Peter Steele, head of Client Relations at Seneca Partners sheds light on some key considerations for paraplanners as the new tax season comes into view.
Ahead of the upcoming season, attention will soon focus on which providers will form the basis of client recommendations in the run up to the April 2022 tax year end.
With dozens of providers to choose from each with their own slant on the market, the task is by no means an easy one. For many, it is made a little simpler by using the data and ratings of the reviewers. Clearly there is a mine of information from these sources but even then, comparing apples with apples is extremely difficult and most often the decision will come down to instinct.
Asking each firm which factors they consider to be the most important when pulling their panels together is likely to provoke a whole range of different answers, which in many ways highlights the difficulty of the task. We have tried to simplify things based on the many conversations we have had on the subject over many years.
What are clients looking for and matters most?
Without being tedious and despite their classification, tax advantaged products must be considered as investments and not purely tax led. The strategic uses for VCTs and EIS are considerably different but the assumption here is that clients will want their money to perform.
Much is made of deployment track record, size and experience of investment teams, sector specialisms and deal flow – all of which can easily absorb a raft of hours of research and not necessarily provide many clear conclusions. Most investors will quickly distil this and ask; what is the manager’s track record of successful exits, how much actual cash has been returned to investors, and over what time period? In reality, these questions are the most appropriate issues to consider.
Qualifying rule changes in recent years have enabled investment in companies at a much earlier stage. This increases the potential risks to investors as often these are early stage or start-up companies, with many not even at the point of revenue generation.
Therefore, the journey to an exit can easily become a seven-to-ten-year haul which may not be what most seasoned investors have been accustomed to. Equally, it takes a great deal of imagination so early in a company’s life cycle to predict how and when an exit might come.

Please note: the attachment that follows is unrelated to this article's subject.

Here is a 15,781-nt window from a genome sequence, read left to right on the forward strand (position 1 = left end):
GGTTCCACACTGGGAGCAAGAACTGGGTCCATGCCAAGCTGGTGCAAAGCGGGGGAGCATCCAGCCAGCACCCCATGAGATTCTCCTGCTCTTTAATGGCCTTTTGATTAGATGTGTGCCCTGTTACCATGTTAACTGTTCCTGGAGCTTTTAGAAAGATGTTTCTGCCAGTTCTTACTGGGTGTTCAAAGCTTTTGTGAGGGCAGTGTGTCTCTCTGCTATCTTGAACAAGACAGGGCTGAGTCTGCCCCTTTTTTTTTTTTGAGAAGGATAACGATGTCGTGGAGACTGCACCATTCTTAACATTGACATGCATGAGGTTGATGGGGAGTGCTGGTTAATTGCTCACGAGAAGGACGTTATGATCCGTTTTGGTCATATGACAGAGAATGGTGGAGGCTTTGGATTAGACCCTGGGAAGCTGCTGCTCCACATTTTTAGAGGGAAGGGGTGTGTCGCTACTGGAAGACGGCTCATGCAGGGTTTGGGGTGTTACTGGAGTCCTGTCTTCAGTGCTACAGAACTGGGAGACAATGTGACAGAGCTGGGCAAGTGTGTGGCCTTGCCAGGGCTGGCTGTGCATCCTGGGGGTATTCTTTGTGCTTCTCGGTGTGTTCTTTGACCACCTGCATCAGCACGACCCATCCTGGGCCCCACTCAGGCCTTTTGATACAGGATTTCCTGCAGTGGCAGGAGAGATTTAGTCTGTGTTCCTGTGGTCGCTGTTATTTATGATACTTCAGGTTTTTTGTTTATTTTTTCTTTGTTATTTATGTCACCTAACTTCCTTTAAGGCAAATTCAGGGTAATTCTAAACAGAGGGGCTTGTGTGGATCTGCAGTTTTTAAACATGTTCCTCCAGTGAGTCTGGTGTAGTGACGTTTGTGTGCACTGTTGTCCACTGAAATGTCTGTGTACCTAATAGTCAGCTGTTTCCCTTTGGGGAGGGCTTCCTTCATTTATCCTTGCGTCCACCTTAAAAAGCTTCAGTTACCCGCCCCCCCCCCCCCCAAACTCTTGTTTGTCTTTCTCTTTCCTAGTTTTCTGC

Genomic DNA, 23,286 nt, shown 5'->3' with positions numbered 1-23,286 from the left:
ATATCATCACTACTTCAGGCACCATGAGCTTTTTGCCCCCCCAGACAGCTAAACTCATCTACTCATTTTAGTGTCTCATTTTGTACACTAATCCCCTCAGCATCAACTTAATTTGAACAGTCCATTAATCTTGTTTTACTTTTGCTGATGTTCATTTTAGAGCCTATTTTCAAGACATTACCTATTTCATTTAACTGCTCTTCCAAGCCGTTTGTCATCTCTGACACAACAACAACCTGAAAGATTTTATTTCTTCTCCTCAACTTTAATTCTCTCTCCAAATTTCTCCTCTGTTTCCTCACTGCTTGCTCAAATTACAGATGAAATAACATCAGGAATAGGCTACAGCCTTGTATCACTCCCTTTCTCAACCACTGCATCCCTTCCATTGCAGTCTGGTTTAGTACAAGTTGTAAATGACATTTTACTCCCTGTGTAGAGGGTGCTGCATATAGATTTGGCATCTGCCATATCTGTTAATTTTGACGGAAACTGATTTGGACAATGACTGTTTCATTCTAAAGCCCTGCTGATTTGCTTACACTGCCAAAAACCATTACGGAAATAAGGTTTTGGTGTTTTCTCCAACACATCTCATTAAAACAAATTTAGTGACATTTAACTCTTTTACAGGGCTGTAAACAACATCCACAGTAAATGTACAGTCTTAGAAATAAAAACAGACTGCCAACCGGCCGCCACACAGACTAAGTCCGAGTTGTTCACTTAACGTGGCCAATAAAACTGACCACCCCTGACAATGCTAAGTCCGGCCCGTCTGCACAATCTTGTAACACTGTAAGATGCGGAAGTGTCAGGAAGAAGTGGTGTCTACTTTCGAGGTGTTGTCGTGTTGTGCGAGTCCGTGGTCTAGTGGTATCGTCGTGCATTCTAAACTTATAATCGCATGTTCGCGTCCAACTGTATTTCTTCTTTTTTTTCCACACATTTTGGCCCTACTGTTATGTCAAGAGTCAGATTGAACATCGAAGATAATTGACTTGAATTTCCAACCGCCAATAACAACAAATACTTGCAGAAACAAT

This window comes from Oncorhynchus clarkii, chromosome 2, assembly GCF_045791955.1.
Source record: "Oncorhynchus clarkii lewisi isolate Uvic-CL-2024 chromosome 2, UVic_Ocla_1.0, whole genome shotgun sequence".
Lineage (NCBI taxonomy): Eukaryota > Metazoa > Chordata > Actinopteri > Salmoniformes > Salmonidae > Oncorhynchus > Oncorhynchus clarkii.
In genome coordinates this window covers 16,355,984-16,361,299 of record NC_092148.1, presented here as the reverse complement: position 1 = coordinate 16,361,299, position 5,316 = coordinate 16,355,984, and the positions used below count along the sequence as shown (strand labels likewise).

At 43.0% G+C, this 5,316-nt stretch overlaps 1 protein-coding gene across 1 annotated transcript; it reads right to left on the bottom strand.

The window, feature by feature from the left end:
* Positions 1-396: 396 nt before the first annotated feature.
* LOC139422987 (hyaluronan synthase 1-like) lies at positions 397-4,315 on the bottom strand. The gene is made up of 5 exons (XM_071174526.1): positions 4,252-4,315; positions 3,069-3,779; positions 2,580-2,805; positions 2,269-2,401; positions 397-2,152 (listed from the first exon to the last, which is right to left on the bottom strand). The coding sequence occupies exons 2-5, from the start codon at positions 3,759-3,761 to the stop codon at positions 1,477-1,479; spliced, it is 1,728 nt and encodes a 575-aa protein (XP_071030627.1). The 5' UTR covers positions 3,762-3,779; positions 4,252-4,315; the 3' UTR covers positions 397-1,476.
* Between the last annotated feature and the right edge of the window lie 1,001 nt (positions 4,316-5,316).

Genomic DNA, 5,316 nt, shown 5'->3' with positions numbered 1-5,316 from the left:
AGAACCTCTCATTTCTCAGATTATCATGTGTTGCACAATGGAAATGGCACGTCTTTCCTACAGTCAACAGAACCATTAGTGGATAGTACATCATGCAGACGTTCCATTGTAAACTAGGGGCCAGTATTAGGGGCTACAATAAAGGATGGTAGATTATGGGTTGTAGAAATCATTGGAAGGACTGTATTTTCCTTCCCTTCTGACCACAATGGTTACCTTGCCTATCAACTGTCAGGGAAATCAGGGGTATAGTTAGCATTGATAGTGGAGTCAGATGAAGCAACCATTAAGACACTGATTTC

Managers who can clearly demonstrate a record of profitable exits and the return of cash to investors are generally much sought after.
It goes a little deeper as those that can, will most likely have invested in later stage businesses where there is proof of concept and strong and growing revenues. Both are key exit considerations.
It is therefore worth trying to understand from the marketing collateral issued by providers, just what the anticipated exit route is envisaged to be. Often, trade sale and IPO are the markers put down, but both are exceptionally difficult to hang a hat on seven to ten years in advance when the business is early stage or pre-revenue. An awful lot needs to happen and go well for the business during that period for either of them to become realistic avenues. The old adage of ‘’easier to invest but much harder to exit’’ is relevant in this context.
There are generally no shortages of growth businesses to invest in which perhaps makes the deployment argument a moot one but investing at a sensible value will be decisive in the outcome at exit. Again, this speaks loudly to those managers who have a history of successful exits as that would usually imply that the investment thesis has been well managed from outset.
Most product managers have a decent understanding of the relationship advisers have with their clients. Realistic valuations of private companies have long been a bone of contention where sadly the easy option for some might be to hold a value rather than impart the news to investors that things might not be progressing as well as hoped. Beware of these situations.
This issue is much less the case where the business is already AIM quoted and where daily market pricing supports the business case most often. AIM quoted businesses also allow investors access to relevant information and announcements about their investments which is a real benefit to many.
Return of cash is most definitely king!
[Main image: nicole-avagliano-unsplash]